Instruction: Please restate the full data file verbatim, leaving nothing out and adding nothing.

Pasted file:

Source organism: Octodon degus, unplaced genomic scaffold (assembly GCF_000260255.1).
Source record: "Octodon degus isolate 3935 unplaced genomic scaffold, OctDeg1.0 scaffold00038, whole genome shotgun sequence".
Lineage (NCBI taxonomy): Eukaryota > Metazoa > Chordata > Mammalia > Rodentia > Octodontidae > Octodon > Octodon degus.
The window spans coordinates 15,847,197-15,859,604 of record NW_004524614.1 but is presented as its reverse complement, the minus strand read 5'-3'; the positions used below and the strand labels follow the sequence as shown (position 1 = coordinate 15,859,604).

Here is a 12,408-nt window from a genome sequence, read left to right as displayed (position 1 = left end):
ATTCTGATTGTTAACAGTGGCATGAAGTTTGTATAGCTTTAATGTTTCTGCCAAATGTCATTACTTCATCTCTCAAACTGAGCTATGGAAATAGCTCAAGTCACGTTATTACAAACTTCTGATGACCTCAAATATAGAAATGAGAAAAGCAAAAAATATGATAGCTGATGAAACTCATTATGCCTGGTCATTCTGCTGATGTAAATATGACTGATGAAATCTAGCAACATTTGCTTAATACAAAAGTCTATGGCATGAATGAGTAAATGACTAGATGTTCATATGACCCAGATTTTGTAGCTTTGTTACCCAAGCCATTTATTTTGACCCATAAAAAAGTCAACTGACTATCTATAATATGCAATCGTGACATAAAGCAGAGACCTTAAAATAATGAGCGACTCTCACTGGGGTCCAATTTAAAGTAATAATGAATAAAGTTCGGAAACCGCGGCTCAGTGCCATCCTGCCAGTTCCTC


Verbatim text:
Source organism: Octodon degus, unplaced genomic scaffold (assembly GCF_000260255.1).
Source record: "Octodon degus isolate 3935 unplaced genomic scaffold, OctDeg1.0 scaffold00038, whole genome shotgun sequence".
Lineage (NCBI taxonomy): Eukaryota > Metazoa > Chordata > Mammalia > Rodentia > Octodontidae > Octodon > Octodon degus.
The window spans coordinates 15,847,197-15,859,604 of record NW_004524614.1 but is presented as its reverse complement, the minus strand read 5'-3'; the positions used below and the strand labels follow the sequence as shown (position 1 = coordinate 15,859,604).

Here is a 12,408-nt window from a genome sequence, read left to right as displayed (position 1 = left end):
ATTCTGATTGTTAACAGTGGCATGAAGTTTGTATAGCTTTAATGTTTCTGCCAAATGTCATTACTTCATCTCTCAAACTGAGCTATGGAAATAGCTCAAGTCACGTTATTACAAACTTCTGATGACCTCAAATATAGAAATGAGAAAAGCAAAAAATATGATAGCTGATGAAACTCATTATGCCTGGTCATTCTGCTGATGTAAATATGACTGATGAAATCTAGCAACATTTGCTTAATACAAAAGTCTATGGCATGAATGAGTAAATGACTAGATGTTCATATGACCCAGATTTTGTAGCTTTGTTACCCAAGCCATTTATTTTGACCCATAAAAAAGTCAACTGACTATCTATAATATGCAATCGTGACATAAAGCAGAGACCTTAAAATAATGAGCGACTCTCACTGGGGTCCAATTTAAAGTAATAATGAATAAAGTTCGGAAACCGCGGCTCAGTGCCATCCTGCCAGTTCCTC